Warring Gangs Vie for Control of Nuevo Laredo Warring gangs in Nuevo Laredo, the Mexican city just across the Rio Grande from Laredo, Texas, have been murdering people almost daily as they vie for control of drug smuggling routes. Madeleine Brand speaks with Alfredo Corchado of the Dallas Morning News about the escalating violence.

Warring Gangs Vie for Control of Nuevo Laredo

  • Download
  • <iframe src="https://www.npr.org/player/embed/4790534/4790535" width="100%" height="290" frameborder="0" scrolling="no" title="NPR embedded audio player">
  • Transcript


And now to Nuevo Laredo, Mexico, where warring gangs are murdering people almost daily in an attempt to establish control of drug-smuggling routes. More than 100 people have been killed since January. And because of the violence, the American ambassador to Mexico, Tony Garza, shut down the US Consulate in Nuevo Laredo last week. He reopened it today. I spoke earlier with Alfredo Corchado. He's a reporter for The Dallas Morning News. He had just attended a news conference at the US Consulate.

Mr. ALFREDO CORCHADO (Reporter, The Dallas Morning News): General Counsel Michael Yoder just officially opened the consulate office, says he was happy to be back in business but also that the possibility exists that they may close down again if things don't get better anytime soon.

BRAND: Well, what was behind the decision to close it down in the first place?

Mr. CORCHADO: There's been 109 murders as of today and only six arrests. The murders have increasingly become more random, and the other reason is that right in front of the consulate office is the funeral home and a block away is the general hospital. So there's always a lot of activity in the area, and they don't feel they can take care of the safety of their employees or the visitors to the offices.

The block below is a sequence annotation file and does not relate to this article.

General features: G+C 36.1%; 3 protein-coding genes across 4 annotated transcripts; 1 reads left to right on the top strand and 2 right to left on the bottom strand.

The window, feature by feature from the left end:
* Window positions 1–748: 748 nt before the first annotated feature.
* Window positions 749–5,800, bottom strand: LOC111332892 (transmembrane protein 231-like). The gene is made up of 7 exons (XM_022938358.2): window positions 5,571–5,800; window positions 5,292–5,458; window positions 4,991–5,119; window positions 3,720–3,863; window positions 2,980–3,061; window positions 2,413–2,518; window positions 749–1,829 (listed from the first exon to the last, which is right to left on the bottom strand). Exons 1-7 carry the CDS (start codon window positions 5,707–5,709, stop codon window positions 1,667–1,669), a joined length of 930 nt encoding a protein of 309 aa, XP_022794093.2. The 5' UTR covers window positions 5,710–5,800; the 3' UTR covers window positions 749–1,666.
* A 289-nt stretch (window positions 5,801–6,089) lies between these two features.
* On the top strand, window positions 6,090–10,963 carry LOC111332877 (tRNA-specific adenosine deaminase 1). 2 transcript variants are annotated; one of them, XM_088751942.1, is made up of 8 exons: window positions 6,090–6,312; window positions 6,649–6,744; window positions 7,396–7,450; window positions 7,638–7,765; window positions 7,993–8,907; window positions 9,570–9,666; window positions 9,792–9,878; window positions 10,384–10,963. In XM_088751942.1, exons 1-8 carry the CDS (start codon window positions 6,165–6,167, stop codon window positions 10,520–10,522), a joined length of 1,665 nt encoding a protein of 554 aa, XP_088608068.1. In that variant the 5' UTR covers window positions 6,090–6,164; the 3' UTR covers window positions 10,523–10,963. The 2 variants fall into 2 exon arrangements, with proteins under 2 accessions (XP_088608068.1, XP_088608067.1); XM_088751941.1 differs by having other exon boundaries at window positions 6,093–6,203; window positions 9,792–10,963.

BRAND: And what was the Mexican government's reaction to closing the consulate?

Mr. CORCHADO: There was a lot of outcry. Nuevo Laredo, Laredo is the busiest land trading port along the US-Mexico border. So there's a lot of pressure from the federal government in Mexico City to reopen it, and they held a meeting last week with Ambassador Garza. The ambassador said that there were certain guarantees given to him, certain assurances, that there would be more security outside, try to avoid people standing outside too long and having them become victims of the random crime here.

BRAND: Well, it doesn't sound like it's so random with these assassinations being carried out. Have employees of the US Consulate been targeted at all?

Mr. CORCHADO: No direct threats to the American Consulate. The consulate in the past has shown us maps of some of the killings in the area, and many of them have happened in areas close to where some of the employees live. We asked the counsel whether he felt threatened in the past. He said, `Like many in Nuevo Laredo, we feel we live in a city of high tensions. You don't really feel like it's a safe area.'

BRAND: Does the American Consulate there, do the officials there feel that the Mexican police are doing enough?

Mr. CORCHADO: They won't say anything publicly. Privately, many of the US officials have in the past thought that there is a sense of complicity on the part of local policemen and state and even some federal officials. They're simply not doing enough to curtail the violence in the region.

BRAND: And the suspicion is that these are warring drug factions carrying out these killings?

Mr. CORCHADO: You have two rival drug gangs--one from the Sinaloa cartel and the other one from the Gulf cartel. They're both fighting for turf. They're fighting for control of interstate I-35. Once you cross into Laredo, it's a straight shot. It's all the way up to the Canadian border. So it's a big corridor for drugs.

BRAND: Alfredo Corchado is a reporter with The Dallas Morning News, and he joined us from Nuevo Laredo, Mexico.

Thank you.

Mr. CORCHADO: Thank you.

Copyright © 2005 NPR. All rights reserved. Visit our website terms of use and permissions pages at www.npr.org for further information.

NPR transcripts are created on a rush deadline by Verb8tm, Inc., an NPR contractor, and produced using a proprietary transcription process developed with NPR. This text may not be in its final form and may be updated or revised in the future. Accuracy and availability may vary. The authoritative record of NPR’s programming is the audio record.